The Parsnip is a pale cream-colored nutritional root vegetable similar in size and shape to a carrot. Sowing and growing parsnips is not difficult and easily manageable for most kitchen gardeners. If you can supply a little maintenance and a lot of patience you should expect to have a timely supply of sweet tapered root vegetables ready for picking around the autumn.
Nevertheless, the best recipe for successful annual harvests requires some seasonal outdoors pre-planning. Follow our nurturing tips and learn how to sow, grow, and pick perfect parsnips.
One of the big attractions of growing parsnips, is the fact that they can be left in the ground until you are ready to cook them. They are quite happy in the cold of winter - their normal harvesting time - and have the reputation of not being worth cooking until they endured a frost or two! If you cannot wait that long, then crop them younger - maybe mid-autumn - and enjoy them as a buttered mash!
Growing giant succulent parsnips is all about caring for them from seed. Even though most vegetable seeds keep good in the packet for a couple of years, avoid sowing old parsnip seeds or setting them too early.
Using fresh seeds is more likely to reduce germination failures and produce good results of uniform seedlings. The best time to grow your own parsnips in the UK from seed is by sowing the seed in late March or April. Sowings made in the winter months of February or even early March often results in failure.
Parsnips sown in temperatures less than 8c are unlikely to germinate. In essence, you should buy your parsnip seeds in the spring and plant them in springtime. It is best that you are a little patient, and wait for warmer soil that typically arrives during April and May.
If you want to sow earlier - use cloches – avoid exposing the seedlings to the winter weather until the sprouting parsnip tops display two full green leaves.
Follow these tips to reduce the risk of rootstock problems for your parsnips seedlings.
1. Sow 3 seeds at 6 inch intervals (15cm)
2. Bed the seedlings 0.5 inches deep (13mm)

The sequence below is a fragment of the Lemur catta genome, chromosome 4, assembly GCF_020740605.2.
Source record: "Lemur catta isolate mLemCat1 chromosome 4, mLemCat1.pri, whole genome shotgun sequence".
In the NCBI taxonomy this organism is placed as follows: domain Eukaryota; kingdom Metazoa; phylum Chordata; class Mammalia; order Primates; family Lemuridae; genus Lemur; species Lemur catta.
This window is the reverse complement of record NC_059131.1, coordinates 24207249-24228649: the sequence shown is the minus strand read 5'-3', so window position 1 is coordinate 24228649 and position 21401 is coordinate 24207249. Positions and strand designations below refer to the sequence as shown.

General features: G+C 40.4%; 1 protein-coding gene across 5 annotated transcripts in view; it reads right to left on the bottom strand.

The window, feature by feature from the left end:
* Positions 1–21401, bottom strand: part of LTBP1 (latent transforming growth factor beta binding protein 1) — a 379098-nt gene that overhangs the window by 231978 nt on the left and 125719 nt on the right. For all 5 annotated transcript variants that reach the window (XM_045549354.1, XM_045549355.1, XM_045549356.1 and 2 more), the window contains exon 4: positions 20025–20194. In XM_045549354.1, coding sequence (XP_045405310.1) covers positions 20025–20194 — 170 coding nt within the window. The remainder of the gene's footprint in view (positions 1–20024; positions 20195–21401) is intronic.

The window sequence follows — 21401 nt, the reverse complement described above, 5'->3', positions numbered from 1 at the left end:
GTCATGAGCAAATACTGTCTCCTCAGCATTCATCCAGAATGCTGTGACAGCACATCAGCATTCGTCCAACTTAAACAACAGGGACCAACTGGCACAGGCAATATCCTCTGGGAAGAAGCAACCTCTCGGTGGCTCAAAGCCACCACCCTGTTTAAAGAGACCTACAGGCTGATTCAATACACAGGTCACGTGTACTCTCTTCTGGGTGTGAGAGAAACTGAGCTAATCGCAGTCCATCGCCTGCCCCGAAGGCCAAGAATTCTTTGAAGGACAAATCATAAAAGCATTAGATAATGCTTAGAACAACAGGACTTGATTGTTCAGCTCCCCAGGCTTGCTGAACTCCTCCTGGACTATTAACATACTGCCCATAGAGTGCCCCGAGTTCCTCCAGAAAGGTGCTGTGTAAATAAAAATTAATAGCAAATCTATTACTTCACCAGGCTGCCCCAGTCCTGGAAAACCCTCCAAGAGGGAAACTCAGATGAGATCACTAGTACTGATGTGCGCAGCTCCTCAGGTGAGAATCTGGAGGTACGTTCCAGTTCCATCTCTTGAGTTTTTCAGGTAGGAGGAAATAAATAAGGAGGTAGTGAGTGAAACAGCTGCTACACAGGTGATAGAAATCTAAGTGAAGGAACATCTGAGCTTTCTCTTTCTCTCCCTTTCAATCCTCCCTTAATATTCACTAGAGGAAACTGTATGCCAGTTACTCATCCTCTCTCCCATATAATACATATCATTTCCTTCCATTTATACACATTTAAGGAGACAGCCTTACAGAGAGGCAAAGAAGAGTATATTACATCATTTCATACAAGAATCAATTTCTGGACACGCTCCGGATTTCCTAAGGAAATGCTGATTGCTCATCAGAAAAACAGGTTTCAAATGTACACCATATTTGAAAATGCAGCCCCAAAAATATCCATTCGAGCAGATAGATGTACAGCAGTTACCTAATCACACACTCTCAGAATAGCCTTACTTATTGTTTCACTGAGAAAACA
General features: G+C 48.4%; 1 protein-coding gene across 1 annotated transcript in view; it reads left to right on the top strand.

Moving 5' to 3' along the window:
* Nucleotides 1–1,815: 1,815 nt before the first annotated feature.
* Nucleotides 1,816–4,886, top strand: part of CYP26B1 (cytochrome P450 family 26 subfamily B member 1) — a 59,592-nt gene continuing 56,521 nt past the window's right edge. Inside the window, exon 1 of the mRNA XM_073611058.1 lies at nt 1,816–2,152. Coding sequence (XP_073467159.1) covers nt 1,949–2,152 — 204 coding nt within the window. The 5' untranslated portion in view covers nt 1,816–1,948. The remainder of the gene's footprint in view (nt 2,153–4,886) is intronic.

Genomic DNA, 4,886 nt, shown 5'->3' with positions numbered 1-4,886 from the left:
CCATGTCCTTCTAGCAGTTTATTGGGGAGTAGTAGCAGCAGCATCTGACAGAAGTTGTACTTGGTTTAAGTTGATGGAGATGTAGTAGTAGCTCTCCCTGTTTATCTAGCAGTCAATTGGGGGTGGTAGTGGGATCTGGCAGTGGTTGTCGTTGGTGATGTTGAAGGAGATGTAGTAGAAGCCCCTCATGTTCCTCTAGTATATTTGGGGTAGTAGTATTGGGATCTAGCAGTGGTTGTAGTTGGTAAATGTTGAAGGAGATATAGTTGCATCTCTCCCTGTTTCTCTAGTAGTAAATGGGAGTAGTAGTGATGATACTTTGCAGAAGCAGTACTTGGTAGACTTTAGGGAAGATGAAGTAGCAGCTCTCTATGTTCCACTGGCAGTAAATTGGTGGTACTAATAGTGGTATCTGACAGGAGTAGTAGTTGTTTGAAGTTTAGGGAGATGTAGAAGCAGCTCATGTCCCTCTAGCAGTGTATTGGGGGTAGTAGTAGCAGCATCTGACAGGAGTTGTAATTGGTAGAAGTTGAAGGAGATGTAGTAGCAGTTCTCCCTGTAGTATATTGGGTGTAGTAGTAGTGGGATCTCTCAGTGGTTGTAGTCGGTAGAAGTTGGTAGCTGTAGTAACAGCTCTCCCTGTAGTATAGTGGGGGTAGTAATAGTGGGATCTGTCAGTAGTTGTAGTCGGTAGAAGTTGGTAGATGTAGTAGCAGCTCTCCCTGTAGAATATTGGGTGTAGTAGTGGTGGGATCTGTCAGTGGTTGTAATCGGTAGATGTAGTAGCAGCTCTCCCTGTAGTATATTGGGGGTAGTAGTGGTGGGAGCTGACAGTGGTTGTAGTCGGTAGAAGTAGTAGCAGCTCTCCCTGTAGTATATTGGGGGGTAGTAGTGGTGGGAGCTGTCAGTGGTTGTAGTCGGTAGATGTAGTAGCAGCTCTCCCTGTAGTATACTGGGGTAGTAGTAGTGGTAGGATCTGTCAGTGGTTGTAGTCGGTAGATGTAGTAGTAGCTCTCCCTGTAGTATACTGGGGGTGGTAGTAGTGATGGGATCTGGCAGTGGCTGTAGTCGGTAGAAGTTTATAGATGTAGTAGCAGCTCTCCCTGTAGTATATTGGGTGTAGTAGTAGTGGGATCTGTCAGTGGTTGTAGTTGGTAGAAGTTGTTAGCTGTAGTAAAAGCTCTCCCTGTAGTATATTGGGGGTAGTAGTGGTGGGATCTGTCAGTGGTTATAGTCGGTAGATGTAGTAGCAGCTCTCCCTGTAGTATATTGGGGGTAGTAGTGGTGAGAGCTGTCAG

3. Separate the rows 12 inches apart (30cm)
Parsnip seeds germinate typically between 2 to 4 weeks. Other vegetables and plants may already be shooting high, but you need to wait patiently for your parsnip tops to show. Irrespective of where you planted the seeds – in an allotment, in containers, or raised beds – when they reach one inch in height it is important to thin out the seedling stations and leave the strongest to grow. Periodically weed the rows by hand, particularly around the delicate rootlets, and keep the soil patch moist throughout the growing season to reduce splitting of the roots.
Impatient gardeners can stimulate seedling growth by depressing them into saucer-like container of moist tissue pads or cotton wool. The seeds should be kept warm and tiny white rootlets begin to shoot. You can plant the pre-germinated seeds in your favourite spot in the garden or use this method to replace any previous cultivation failures.
Thinning out the rows and stations encourages the roots to grow vigorously, bigger and fill out. Continue bi-monthly thinning until the plants are spaced approximately 10 inches (25cm) apart. From this stage do not over-water the parsnips. Searching for moisture deep down in the earth promotes bigger roots.
Patience is the secret formula to adopt because parsnip’s sweetness and depth of flavor is relative to the time they spend in the ground. Uniquely among most root vegetables, parsnips benefit from an extended stint of cold frosty weather before picking. A few extra winter months underground gradually sweetens the starch - improving the flavor quality, and overall root size.
Tender and True; Gladiator F1 Hybrid; Javelin: